With children going back to school, parents are concerned that their youngsters are staying fit and eating right, especially those who dine in a school cafeteria.
New research funded by the U.S. Department of Agriculture finds that children who eat school lunches that are part of the federal government's National School Lunch Program are more likely to become overweight.
The same research study found, however, that children who eat both the breakfast and lunch sponsored by the federal government are less heavy than children who don't participate in either, and than children who eat only the lunch, says economist Daniel L. Millimet at Southern Methodist University in Dallas.
Millimet authored the study with economists Rusty Tchernis, Georgia State University, and Muna S. Hussain, Kuwait University. For a link to the journal article and to more information see http://tinyurl.com/2874wqn.
"The fact that federally funded school lunches contribute to the childhood obesity epidemic is disconcerting, although not altogether surprising," said Millimet, whose research expertise is the economics of children, specifically topics related to schooling and health.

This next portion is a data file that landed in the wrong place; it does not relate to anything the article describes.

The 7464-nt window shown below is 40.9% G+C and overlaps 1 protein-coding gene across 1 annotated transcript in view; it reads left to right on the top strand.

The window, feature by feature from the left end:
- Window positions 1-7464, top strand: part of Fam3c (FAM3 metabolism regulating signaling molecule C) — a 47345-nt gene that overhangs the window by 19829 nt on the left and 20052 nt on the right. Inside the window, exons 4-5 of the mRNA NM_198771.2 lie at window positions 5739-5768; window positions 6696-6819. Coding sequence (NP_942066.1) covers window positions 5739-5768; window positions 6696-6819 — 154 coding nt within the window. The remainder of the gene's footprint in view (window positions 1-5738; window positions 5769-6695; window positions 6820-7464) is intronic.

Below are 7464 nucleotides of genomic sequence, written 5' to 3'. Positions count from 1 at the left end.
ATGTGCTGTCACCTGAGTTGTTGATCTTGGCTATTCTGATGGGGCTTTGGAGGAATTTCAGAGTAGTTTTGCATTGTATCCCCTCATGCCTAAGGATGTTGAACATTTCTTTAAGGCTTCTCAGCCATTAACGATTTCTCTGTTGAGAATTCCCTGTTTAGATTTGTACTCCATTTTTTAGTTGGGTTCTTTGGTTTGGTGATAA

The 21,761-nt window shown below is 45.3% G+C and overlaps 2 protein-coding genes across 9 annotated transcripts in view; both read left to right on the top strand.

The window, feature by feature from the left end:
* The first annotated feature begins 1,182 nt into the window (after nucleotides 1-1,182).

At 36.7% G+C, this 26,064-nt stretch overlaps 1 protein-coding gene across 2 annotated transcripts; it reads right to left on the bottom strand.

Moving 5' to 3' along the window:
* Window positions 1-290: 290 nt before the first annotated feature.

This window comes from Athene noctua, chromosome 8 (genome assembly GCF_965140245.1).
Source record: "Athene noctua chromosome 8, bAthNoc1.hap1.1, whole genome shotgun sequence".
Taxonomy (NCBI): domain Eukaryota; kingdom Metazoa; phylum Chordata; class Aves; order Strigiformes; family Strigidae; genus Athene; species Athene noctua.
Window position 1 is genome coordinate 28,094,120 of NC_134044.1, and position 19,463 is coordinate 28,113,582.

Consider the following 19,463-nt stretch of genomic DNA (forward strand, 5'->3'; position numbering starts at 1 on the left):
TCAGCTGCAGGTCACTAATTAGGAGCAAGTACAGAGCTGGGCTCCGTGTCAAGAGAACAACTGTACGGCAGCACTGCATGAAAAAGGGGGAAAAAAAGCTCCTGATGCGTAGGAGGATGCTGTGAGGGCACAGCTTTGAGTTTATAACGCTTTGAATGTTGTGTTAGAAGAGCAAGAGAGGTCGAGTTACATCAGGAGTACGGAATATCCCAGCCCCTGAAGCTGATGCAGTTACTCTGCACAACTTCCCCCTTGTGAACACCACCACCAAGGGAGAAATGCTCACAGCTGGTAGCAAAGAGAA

The new study was published in the Summer issue of The Journal of Human Resources. It is titled "School Nutrition Programs and the Incidence of Childhood Obesity."
The U.S. Department of Agriculture oversees the federal lunch and breakfast programs. Through USDA the federal government reimburses schools for a portion of school lunch costs and also donates surplus agricultural food items. While USDA does require that the meals meet certain nutritional standards, schools choose the specific foods.
A la carte items outside the guidelines Schools also can serve individual food items a la carte, which fall outside the scope of the federal guidelines and allow students to choose additional foods.
For their st
|Contact: Margaret Allen|
Southern Methodist University